Background image of Rialto Beach Sunset


Do you love the ocean? Take the Ecotrust Ocean Day Challenge!

Tools help people make better decisions about the ocean.

Friday June 8th is World Oceans Day, and the salty homes to 90% of the planet’s living biomass are in peril. Destructive coastal development, industrial agricultural practices, and exploitative fishing practices degrade the fisheries that currently feed millions of people globally and that support the livelihoods of 200 million people. Together, they threaten coastal and marine ecosystems that sustain 250,000 known species, sequester one-quarter of the carbon emitted globally, and provide spiritual uplift through scenic vistas, natural beauty, and recreation opportunities. Nutrient and organic pollution alters ecosystem structure, causes dead zones, and presents risks to human health. Climate change poses a range of risks, such as coral reef bleaching, ocean acidification, and sea-level rise, all of which will affect coastal and marine resources and the people and economies that depend on them.

In the face of these threats and challenges, we are encouraged by initiatives like the World Bank’s Global Partnership for the Oceans, and, closer to home, the progress being made to protect ocean ecosystems and the livelihoods that derive from them in places like California and Oregon. Here at Ecotrust, one way we seek to foster the resilience of our oceans is through the development of tools that help people make better decisions about the ocean. Many of these tools are built using open source software, because we believe in sharing ideas and making them easily adaptable and scalable.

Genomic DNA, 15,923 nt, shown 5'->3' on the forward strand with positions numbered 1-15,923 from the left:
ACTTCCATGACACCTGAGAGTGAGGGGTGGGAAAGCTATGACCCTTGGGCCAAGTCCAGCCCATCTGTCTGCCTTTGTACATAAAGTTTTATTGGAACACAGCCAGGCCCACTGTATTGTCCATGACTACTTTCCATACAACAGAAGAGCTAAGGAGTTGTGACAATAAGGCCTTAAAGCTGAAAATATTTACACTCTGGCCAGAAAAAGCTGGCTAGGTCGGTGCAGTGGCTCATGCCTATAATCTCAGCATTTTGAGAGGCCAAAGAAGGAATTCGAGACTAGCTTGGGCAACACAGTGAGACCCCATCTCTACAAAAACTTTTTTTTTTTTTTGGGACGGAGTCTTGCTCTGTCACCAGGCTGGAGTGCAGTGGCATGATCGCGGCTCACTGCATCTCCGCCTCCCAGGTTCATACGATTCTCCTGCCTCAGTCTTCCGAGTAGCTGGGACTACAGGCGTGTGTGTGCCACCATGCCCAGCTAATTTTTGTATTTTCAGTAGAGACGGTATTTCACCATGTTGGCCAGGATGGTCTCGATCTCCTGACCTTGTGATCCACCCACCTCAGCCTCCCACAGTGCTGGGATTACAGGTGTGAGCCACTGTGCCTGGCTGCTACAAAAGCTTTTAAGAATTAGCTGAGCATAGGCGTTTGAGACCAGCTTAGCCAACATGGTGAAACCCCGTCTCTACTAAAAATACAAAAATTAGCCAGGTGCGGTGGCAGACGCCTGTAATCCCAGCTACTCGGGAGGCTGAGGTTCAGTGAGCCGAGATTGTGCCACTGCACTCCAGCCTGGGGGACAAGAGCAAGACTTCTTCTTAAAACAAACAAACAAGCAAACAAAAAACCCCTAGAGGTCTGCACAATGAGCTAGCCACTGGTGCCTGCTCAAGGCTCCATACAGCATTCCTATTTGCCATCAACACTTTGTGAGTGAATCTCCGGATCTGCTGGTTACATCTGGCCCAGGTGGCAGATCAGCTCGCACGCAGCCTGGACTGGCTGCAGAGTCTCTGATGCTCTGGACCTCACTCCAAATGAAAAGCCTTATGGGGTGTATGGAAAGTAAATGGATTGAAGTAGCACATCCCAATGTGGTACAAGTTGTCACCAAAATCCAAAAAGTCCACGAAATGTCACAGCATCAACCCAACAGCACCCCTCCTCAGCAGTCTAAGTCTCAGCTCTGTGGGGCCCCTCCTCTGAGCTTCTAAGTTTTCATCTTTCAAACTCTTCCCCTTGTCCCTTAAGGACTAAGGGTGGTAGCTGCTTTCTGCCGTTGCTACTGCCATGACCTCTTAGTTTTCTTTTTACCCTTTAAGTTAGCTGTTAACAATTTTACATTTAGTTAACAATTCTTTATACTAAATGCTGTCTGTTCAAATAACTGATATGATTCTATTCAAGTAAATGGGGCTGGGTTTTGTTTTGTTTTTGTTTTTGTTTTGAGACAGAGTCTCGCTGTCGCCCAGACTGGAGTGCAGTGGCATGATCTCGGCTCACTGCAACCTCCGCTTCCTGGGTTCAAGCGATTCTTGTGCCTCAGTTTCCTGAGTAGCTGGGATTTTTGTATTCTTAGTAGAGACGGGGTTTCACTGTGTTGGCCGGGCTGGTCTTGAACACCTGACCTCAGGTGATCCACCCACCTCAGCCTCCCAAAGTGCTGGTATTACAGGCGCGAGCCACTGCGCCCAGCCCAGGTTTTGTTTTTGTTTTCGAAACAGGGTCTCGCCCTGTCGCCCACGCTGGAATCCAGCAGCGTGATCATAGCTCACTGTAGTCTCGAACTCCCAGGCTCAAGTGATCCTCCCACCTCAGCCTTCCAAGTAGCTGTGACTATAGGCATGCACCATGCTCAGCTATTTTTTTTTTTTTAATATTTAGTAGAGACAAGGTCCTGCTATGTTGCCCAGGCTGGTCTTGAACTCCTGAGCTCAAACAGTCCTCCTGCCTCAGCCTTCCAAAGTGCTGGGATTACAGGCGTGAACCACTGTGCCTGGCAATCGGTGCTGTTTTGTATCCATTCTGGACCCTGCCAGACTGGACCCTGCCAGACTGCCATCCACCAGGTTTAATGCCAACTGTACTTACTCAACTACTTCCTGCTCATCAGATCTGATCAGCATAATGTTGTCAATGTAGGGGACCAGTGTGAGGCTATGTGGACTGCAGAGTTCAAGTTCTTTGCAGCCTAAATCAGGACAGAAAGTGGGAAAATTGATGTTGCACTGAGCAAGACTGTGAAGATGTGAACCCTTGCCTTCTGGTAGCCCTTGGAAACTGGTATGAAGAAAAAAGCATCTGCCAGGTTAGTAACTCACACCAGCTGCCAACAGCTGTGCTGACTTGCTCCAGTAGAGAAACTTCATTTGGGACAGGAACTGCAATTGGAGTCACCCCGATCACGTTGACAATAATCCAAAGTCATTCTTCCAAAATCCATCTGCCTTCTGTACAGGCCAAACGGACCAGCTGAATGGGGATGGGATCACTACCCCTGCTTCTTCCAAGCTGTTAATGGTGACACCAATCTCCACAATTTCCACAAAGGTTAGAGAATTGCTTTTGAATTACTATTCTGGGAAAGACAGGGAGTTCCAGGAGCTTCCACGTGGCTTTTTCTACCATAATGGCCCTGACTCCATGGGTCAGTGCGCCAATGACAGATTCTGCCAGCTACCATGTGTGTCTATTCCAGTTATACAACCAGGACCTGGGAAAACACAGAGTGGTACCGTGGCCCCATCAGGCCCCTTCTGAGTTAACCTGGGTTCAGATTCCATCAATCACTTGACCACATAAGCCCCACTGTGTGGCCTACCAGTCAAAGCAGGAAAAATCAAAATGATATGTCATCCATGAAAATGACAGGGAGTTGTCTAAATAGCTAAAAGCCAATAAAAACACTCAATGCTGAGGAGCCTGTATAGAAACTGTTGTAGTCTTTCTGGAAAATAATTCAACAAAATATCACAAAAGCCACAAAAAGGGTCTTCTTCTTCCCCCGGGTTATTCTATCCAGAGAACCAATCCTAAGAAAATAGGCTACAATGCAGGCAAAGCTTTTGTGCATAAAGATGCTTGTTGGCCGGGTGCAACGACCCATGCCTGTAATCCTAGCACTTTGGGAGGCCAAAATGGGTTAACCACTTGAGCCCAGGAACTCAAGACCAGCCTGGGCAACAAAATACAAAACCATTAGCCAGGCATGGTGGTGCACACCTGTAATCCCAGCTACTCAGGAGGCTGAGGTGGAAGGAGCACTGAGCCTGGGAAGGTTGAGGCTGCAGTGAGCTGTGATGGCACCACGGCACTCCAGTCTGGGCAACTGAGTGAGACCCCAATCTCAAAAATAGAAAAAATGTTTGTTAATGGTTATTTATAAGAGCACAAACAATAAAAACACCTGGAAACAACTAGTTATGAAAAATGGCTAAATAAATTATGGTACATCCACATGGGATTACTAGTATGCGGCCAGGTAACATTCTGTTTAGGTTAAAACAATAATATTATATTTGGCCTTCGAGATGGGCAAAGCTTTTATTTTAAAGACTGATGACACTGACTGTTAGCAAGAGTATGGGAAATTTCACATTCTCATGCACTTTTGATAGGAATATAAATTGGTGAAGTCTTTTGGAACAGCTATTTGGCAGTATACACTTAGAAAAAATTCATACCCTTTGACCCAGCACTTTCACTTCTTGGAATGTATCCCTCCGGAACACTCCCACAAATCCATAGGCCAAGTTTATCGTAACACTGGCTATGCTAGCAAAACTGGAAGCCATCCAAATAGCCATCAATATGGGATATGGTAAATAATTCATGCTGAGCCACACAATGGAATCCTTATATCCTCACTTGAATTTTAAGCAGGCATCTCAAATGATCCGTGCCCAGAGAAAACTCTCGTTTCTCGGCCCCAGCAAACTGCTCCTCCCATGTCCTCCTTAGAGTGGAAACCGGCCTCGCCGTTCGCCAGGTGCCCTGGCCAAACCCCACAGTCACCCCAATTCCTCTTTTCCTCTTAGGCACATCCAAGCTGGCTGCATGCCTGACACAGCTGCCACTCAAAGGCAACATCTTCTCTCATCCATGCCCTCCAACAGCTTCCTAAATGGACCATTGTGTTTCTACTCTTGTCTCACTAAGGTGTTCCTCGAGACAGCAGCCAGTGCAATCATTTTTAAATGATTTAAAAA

So when an upcoming  workshop called for our thoughts on the following questions about new tools for ocean resilience, we thought, let’s ask all of you to chime in with suggestions.

Here, then, is the first-ever Ecotrust Oceans Day Challenge:

  1. What are the three most challenging problems facing the oceans that, if solved, are most likely to improve ocean health and biodiversity?
  2. What are examples of barriers to knowledge and data that exacerbate these problems?
  3. What would a successful tool look like that reduces these barriers?

Please submit your ideas here by 2 p.m. Pacific Time (9 p.m. GMT) on Tuesday, June 12th.

Ecotrust staff will then pick the top three responses, who will receive ocean themed prizes and recognition on our website. We will also take the three winning contributions into upcoming workshops and planning meetings, with full attribution, of course, and the opportunity to partner with us on any projects that result.